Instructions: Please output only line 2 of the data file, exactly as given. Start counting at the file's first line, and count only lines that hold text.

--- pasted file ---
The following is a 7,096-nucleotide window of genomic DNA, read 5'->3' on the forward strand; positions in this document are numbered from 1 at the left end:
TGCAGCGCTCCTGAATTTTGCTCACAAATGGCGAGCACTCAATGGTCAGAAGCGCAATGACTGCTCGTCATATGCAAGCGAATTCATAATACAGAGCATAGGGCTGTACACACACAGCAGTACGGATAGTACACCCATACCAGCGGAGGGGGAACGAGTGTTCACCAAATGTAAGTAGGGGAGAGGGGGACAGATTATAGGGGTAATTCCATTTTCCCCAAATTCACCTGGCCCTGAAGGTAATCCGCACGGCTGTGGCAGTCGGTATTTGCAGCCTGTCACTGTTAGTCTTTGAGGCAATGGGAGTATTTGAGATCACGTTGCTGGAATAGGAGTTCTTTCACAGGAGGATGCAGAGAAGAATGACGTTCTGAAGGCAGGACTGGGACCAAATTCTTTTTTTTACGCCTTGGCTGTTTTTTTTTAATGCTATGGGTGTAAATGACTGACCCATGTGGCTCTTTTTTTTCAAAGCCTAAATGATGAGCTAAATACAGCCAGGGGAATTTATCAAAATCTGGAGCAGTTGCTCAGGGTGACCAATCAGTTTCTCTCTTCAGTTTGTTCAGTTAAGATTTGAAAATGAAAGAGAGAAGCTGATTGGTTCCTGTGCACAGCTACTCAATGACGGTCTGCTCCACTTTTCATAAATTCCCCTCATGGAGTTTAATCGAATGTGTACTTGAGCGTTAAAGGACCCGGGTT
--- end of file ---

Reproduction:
TGCAGCGCTCCTGAATTTTGCTCACAAATGGCGAGCACTCAATGGTCAGAAGCGCAATGACTGCTCGTCATATGCAAGCGAATTCATAATACAGAGCATAGGGCTGTACACACACAGCAGTACGGATAGTACACCCATACCAGCGGAGGGGGAACGAGTGTTCACCAAATGTAAGTAGGGGAGAGGGGGACAGATTATAGGGGTAATTCCATTTTCCCCAAATTCACCTGGCCCTGAAGGTAATCCGCACGGCTGTGGCAGTCGGTATTTGCAGCCTGTCACTGTTAGTCTTTGAGGCAATGGGAGTATTTGAGATCACGTTGCTGGAATAGGAGTTCTTTCACAGGAGGATGCAGAGAAGAATGACGTTCTGAAGGCAGGACTGGGACCAAATTCTTTTTTTTACGCCTTGGCTGTTTTTTTTTAATGCTATGGGTGTAAATGACTGACCCATGTGGCTCTTTTTTTTCAAAGCCTAAATGATGAGCTAAATACAGCCAGGGGAATTTATCAAAATCTGGAGCAGTTGCTCAGGGTGACCAATCAGTTTCTCTCTTCAGTTTGTTCAGTTAAGATTTGAAAATGAAAGAGAGAAGCTGATTGGTTCCTGTGCACAGCTACTCAATGACGGTCTGCTCCACTTTTCATAAATTCCCCTCATGGAGTTTAATCGAATGTGTACTTGAGCGTTAAAGGACCCGGGTT